Investigating North American grassland biogeography throughout the Holocene

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dc.contributor.author Commerford, Julie L.
dc.date.accessioned 2016-06-27T13:58:39Z
dc.date.available 2016-06-27T13:58:39Z
dc.date.issued 2016-08-01 en_US
dc.identifier.uri http://hdl.handle.net/2097/32798
dc.description.abstract Throughout the Holocene, North American grassland vegetation has shifted in composition and spatial extent. However, it has been difficult to characterize these changes because the drivers—particularly climate, fire, topography, or grazing from large herbivores—operate at different spatial and temporal scales. Long-term archives such as lacustrine sediment cores, and the proxy records they contain, can help illustrate vegetation changes on relevant timescales. Yet, accurate interpretations of grassland vegetation composition from pollen (a common proxy used to infer vegetation of the past) remain limited by the number of calibrations of pollen and the drivers of vegetation change in modern conditions. This research addresses those gaps by evaluating grassland vegetation at different spatial and temporal scales in the context of modern and historical drivers. First, I reconstruct vegetation composition and diversity, fire activity, and erosion activity at a sub-regional scale over the last 9,300 years by analyzing pollen, charcoal, and magnetic data from a sediment core from a grassland lake in southern Minnesota. Second, I quantify the relationships between modern grassland pollen and fire, grazing, and topography at a fine spatial and temporal resolution, using pollen samples collected annually from traps at Konza Prairie Biological Station in the Flint Hills of Kansas. Finally, I synthesize modern pollen assemblages across the Great Plains to create a transfer function that quantitatively links precipitation and temperature with pollen. I apply this function to pollen data from the past to interpret the climate history of three sites across the Great Plains, including the aforementioned site in southern Minnesota. The results from this research suggest that grassland vegetation diversity remained relatively resilient to the climatic fluctuations of the Holocene, including the driest time at 5,000 yr BP. In addition, this work facilitates more informed interpretations of fossil pollen by effectively calibrating modern grassland pollen assemblages with their abiotic and biotic drivers. en_US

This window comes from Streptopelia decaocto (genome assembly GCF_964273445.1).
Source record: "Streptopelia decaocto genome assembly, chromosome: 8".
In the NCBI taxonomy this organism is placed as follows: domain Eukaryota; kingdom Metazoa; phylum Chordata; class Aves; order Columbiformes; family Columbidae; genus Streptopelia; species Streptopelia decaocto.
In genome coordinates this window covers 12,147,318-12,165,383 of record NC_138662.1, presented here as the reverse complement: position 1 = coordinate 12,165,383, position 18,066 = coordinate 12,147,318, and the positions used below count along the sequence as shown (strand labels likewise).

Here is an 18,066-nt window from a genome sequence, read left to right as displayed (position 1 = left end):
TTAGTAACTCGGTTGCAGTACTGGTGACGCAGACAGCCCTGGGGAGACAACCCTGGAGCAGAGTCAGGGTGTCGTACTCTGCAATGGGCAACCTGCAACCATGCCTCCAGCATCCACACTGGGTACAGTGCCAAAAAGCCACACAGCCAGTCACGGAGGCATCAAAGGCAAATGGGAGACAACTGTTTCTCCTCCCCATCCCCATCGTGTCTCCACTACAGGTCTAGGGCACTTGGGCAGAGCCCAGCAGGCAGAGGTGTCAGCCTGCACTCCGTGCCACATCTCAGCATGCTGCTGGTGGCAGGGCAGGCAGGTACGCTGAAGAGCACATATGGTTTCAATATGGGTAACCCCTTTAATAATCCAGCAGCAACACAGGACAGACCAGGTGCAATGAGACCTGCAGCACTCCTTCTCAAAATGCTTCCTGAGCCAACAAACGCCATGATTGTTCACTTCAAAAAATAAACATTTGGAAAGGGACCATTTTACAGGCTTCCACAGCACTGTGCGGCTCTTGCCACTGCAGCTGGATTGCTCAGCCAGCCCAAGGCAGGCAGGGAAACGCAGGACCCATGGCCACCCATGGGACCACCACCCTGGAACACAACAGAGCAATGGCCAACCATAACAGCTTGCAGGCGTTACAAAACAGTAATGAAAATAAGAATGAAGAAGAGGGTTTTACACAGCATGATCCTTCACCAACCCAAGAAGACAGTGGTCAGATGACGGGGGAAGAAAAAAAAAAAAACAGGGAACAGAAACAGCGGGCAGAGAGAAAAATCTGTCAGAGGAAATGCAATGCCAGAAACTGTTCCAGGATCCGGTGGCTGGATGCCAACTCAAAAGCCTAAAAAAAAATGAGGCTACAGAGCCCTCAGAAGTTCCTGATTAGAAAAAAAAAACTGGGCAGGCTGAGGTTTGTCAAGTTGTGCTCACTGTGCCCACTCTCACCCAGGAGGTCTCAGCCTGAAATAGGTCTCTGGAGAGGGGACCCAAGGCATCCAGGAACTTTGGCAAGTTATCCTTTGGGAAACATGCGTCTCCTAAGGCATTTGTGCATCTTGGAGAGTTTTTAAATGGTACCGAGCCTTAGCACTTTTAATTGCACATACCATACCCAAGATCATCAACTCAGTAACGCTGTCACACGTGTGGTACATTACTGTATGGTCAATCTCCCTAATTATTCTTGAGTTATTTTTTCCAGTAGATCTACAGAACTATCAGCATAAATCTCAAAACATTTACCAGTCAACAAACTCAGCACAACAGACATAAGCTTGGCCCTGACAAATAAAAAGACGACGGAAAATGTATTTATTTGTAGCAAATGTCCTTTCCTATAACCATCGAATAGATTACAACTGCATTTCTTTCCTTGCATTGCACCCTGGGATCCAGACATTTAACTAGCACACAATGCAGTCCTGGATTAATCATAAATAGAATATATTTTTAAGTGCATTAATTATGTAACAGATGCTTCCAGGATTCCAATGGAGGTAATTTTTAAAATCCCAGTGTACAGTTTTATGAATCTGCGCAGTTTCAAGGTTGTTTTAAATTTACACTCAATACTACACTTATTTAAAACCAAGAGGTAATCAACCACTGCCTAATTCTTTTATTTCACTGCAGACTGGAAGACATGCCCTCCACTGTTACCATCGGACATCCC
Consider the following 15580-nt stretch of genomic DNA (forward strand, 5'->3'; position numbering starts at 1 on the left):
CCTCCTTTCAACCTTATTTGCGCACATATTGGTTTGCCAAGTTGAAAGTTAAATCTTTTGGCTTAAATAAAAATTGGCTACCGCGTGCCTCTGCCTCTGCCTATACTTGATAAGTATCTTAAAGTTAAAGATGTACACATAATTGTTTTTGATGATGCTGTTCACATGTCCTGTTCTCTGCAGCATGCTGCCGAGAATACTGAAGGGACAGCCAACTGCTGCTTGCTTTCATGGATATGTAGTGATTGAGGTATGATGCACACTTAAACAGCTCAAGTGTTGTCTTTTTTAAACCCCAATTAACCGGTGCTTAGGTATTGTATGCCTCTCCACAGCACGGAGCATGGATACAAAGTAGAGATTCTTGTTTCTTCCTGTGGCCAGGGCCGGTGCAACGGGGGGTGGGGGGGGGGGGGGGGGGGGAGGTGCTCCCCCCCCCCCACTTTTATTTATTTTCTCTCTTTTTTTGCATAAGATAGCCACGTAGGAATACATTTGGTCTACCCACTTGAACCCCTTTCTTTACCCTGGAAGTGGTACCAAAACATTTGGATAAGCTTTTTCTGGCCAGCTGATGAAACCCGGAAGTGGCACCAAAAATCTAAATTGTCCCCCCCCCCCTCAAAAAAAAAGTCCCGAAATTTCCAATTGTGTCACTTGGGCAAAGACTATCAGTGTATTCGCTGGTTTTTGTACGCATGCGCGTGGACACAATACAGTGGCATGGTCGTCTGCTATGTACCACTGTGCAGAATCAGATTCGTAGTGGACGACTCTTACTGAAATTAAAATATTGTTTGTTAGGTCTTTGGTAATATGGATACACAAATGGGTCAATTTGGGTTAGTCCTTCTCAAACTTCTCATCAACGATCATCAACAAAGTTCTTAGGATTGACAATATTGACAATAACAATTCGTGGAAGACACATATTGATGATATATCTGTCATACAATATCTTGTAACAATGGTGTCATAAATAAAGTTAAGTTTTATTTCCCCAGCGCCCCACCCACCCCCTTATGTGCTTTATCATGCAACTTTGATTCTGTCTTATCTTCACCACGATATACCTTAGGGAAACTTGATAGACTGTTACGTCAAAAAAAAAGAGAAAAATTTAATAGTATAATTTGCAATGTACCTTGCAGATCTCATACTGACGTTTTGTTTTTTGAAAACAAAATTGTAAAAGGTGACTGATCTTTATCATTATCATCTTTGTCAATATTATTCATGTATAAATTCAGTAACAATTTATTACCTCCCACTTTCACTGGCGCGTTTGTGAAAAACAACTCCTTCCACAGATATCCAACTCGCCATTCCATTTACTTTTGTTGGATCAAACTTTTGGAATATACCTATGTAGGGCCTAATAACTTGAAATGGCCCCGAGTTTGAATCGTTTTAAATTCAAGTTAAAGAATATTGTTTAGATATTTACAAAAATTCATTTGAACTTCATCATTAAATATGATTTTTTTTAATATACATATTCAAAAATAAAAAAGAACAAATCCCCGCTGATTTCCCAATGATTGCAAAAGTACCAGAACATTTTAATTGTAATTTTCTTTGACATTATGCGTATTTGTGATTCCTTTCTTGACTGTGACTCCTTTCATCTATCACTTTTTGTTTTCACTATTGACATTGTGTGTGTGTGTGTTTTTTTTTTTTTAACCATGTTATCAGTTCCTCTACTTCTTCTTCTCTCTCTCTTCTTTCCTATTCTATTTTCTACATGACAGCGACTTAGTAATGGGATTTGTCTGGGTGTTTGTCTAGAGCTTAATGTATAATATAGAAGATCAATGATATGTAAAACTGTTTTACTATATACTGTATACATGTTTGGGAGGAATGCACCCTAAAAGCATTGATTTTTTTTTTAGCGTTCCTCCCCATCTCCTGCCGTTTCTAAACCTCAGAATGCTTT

dc.description.sponsorship National Science Foundation en_US
dc.language.iso en_US en_US
dc.publisher Kansas State University en
dc.subject Grasslands en_US
dc.subject Paleoecology en_US
dc.subject Great Plains en_US
dc.subject Pollen en_US
dc.subject Climate en_US
dc.subject Environmental reconstruction en_US
dc.title Investigating North American grassland biogeography throughout the Holocene en_US
dc.type Dissertation en_US
dc.description.degree Doctor of Philosophy en_US
dc.description.level Doctoral en_US
dc.description.department Department of Geography en_US
dc.description.advisor Kendra K. McLauchlan en_US
dc.date.published 2016 en_US
dc.date.graduationmonth August en_US


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